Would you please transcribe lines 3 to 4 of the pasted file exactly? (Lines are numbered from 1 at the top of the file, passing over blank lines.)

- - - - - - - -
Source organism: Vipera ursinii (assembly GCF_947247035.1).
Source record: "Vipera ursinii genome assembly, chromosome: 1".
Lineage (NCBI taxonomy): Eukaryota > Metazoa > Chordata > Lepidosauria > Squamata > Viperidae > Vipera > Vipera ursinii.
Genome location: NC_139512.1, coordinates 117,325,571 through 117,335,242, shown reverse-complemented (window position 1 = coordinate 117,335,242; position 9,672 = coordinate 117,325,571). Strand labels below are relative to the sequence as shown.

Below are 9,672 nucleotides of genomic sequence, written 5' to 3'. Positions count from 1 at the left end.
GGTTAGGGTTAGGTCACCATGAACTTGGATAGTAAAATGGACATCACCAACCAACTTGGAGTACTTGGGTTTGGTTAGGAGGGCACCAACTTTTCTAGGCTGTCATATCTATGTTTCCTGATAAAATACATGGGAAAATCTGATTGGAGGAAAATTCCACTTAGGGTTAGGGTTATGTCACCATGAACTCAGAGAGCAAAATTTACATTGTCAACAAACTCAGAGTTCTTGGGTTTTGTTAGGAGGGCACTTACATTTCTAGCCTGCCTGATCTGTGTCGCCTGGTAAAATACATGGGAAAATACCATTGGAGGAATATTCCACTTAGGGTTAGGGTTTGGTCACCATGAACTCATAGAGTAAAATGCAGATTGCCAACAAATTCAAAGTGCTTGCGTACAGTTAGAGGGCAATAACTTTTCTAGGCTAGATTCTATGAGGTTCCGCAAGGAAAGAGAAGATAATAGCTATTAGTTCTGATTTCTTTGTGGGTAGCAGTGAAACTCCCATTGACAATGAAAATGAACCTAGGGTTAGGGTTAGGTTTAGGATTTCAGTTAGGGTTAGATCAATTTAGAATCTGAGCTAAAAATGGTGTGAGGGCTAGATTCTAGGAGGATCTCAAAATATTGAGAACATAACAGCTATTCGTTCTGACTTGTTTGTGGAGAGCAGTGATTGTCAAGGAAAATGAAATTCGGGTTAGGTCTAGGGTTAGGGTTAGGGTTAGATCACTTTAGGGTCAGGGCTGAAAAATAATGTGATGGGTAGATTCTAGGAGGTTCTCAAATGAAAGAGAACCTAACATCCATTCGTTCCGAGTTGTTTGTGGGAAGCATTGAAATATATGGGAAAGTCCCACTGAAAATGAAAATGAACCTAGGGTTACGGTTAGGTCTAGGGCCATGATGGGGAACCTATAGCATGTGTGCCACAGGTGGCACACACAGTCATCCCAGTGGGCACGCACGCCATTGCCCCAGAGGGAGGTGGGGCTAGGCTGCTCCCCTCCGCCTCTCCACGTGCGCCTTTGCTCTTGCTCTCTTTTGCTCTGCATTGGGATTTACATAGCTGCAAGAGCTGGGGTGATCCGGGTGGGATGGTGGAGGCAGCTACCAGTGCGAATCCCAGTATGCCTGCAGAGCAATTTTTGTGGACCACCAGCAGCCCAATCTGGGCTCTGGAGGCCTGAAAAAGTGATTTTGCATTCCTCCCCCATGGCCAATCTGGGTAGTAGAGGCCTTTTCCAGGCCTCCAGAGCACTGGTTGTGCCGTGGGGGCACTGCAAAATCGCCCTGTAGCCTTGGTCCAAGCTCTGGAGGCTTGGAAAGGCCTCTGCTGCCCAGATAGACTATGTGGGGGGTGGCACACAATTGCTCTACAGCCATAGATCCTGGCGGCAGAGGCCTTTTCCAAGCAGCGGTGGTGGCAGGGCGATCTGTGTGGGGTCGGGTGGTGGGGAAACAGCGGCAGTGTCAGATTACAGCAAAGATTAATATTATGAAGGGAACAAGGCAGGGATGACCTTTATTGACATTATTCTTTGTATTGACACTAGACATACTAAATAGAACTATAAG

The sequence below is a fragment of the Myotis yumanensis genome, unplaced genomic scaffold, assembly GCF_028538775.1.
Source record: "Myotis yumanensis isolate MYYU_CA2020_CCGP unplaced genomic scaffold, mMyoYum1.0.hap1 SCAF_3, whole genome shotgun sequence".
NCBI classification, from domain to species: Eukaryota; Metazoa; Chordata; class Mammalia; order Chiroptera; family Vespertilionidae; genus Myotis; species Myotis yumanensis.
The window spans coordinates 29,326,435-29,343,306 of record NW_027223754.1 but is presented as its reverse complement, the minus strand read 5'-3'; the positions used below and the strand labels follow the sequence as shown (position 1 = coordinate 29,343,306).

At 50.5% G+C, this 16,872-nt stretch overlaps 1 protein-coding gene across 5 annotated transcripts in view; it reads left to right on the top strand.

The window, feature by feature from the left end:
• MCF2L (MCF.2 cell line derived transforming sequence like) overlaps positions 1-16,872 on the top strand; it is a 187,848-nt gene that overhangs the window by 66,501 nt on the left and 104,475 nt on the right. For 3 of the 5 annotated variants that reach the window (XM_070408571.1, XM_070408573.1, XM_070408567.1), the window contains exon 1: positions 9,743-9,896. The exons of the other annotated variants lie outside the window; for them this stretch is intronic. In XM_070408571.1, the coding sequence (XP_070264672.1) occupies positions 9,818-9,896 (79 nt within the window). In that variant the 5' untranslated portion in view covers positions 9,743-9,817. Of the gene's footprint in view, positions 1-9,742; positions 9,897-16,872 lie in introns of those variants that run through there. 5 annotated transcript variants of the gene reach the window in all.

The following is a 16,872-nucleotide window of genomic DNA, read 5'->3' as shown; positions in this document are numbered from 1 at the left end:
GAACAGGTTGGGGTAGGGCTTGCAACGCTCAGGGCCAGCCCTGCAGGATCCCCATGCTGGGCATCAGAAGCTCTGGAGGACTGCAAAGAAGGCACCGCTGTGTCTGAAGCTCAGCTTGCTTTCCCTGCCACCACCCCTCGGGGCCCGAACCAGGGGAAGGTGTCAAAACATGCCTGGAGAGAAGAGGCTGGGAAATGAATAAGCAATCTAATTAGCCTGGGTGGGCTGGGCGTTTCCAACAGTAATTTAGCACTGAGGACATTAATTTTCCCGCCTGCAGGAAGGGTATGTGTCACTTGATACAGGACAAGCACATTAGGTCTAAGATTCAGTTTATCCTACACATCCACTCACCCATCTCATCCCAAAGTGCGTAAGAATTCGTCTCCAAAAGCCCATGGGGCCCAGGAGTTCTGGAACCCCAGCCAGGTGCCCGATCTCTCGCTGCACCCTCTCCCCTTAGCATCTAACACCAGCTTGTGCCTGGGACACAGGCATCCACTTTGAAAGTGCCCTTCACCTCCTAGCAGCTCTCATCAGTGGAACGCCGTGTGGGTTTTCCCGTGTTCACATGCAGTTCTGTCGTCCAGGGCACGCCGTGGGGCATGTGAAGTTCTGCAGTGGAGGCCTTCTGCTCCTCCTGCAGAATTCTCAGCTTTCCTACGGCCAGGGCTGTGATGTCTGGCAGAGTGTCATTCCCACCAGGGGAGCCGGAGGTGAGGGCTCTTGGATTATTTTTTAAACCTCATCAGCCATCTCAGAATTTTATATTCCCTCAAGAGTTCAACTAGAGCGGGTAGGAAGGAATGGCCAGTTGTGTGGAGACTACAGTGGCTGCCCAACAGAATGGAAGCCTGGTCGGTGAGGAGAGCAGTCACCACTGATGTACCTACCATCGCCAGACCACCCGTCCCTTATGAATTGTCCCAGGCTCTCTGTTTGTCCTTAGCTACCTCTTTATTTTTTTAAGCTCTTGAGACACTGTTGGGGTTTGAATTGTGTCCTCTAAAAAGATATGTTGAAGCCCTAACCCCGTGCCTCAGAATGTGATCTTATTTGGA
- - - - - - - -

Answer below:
Lineage (NCBI taxonomy): Eukaryota > Metazoa > Chordata > Lepidosauria > Squamata > Viperidae > Vipera > Vipera ursinii.
Genome location: NC_139512.1, coordinates 117,325,571 through 117,335,242, shown reverse-complemented (window position 1 = coordinate 117,335,242; position 9,672 = coordinate 117,325,571). Strand labels below are relative to the sequence as shown.